Featured Research

from universities, journals, and other organizations

Is Inhaled Insulin Delivery Still A Possibility? Why Has It Been A Commercial Failure?

Date:
September 23, 2009
Source:
Mary Ann Liebert, Inc./Genetic Engineering News
Summary:
The commercial failure of Exubera, the first inhaled insulin product to come to market, led other companies such as Eli Lilly-Alkermes to halt studies of similar drug delivery in development intended to compete for a share of the lucrative diabetes market. Does this signal defeat for efforts to deliver insulin via the lungs?

The commercial failure of Exubera® (Pfizer, New York, NY), the first inhaled insulin product to come to market, led other companies such as Eli Lilly-Alkermes to halt studies of similar drug delivery in development intended to compete for a share of the lucrative diabetes market. Does this signal defeat for efforts to deliver insulin via the lungs? The science and circumstances behind the Lilly-Alkermes decision to discontinue trials of the AIR® inhaled insulin product are explored in a special supplement to Diabetes Technology & Therapeutics, a peer-reviewed journal published by Mary Ann Liebert, Inc.

Related Articles


The supplement presents the data on AIR inhaled insulin that has been made available by Eli Lilly (Indianapolis, IN) and Alkermes (Cambridge, MA), co-developers of the drug. Eight articles describe various protocols in which the effectiveness and safety of AIR were compared to traditional insulin injections in patients with type 1 or type 2 diabetes. These studies represent noninferiority trials, in which AIR was evaluated for its potential to be at least as safe and effective as subcutaneous (SC) insulin across a range of parameters.

Satish K. Garg, MD, Professor of Medicine and Pediatrics at the University of Colorado Denver, and Editor-in-Chief of Diabetes Technology & Therapeutics, and colleagues report the results of a 2-year Phase 3 trial conducted in 385 patients, in an article entitled, "Two-Year Efficacy and Safety of AIR Inhaled Insulin in Patients with Type 1 Diabetes: An Open-Label Randomized Controlled Trial." The study found AIR to be inferior to SC insulin (in a noninferiority clinical trial design) in its ability to maintain optimal blood glucose levels over time, based on measurements of glycosylated hemoglobin (HbA1c).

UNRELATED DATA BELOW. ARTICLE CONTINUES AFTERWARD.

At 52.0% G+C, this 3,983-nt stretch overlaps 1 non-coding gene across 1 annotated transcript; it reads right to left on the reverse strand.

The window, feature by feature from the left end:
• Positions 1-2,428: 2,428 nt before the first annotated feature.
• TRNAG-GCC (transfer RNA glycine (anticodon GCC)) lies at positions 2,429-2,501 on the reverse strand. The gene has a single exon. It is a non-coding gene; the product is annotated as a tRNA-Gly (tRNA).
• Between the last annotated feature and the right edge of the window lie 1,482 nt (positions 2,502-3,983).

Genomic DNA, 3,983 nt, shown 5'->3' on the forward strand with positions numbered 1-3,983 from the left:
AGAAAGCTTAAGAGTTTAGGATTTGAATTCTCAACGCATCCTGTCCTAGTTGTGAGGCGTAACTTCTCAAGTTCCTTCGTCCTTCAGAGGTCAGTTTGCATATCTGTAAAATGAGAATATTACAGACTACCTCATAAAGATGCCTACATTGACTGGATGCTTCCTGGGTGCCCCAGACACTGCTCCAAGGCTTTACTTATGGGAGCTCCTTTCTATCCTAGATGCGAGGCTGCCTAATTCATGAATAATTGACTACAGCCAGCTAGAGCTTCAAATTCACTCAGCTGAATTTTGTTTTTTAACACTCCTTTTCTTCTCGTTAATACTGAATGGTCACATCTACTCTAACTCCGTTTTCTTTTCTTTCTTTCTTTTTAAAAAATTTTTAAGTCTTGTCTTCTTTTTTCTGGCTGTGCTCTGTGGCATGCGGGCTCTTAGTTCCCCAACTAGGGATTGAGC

Similarly, Angel L. Comulada, MD, FACE, Instituto de Endocrinología, Diabetes & Metabolismo, Toa Baja, Puerto Rico, and coworkers demonstrated inferiority of AIR in their study of 500 patients with type 1 diabetes over 6 months. They report their findings in the article "Efficacy and Safety of AIR Inhaled Insulin Compared to Insulin Lispro in Patients with Type 1 Diabetes Mellitus in a 6-Month, Randomized, Noninferiority Trial."

"The question now remains whether this route of delivering insulin has been exhausted or if it still remains to be explored," write Satish Garg, MD and William Kelly, BS from the University of Colorado Denver in the Editorial "Insulin Delivery via Lungs—Is It Still Possible?" MannKind Corporation recently filed a New Drug Application with the FDA for Technosphere® Insulin. It offers faster onset of action with lower postprandial blood glucose excursions especially in the first two hours and is weight neutral, according to the Editorial.


Story Source:

The above story is based on materials provided by Mary Ann Liebert, Inc./Genetic Engineering News. Note: Materials may be edited for content and length.


Journal References:

  1. Garg et al. Two-Year Efficacy and Safety of AIR Inhaled Insulin in Patients with Type 1 Diabetes: An Open-Label Randomized Controlled Trial. Diabetes Technology & Therapeutics, 2009; 11 (s2): S-5 DOI: 10.1089/dia.2009.0040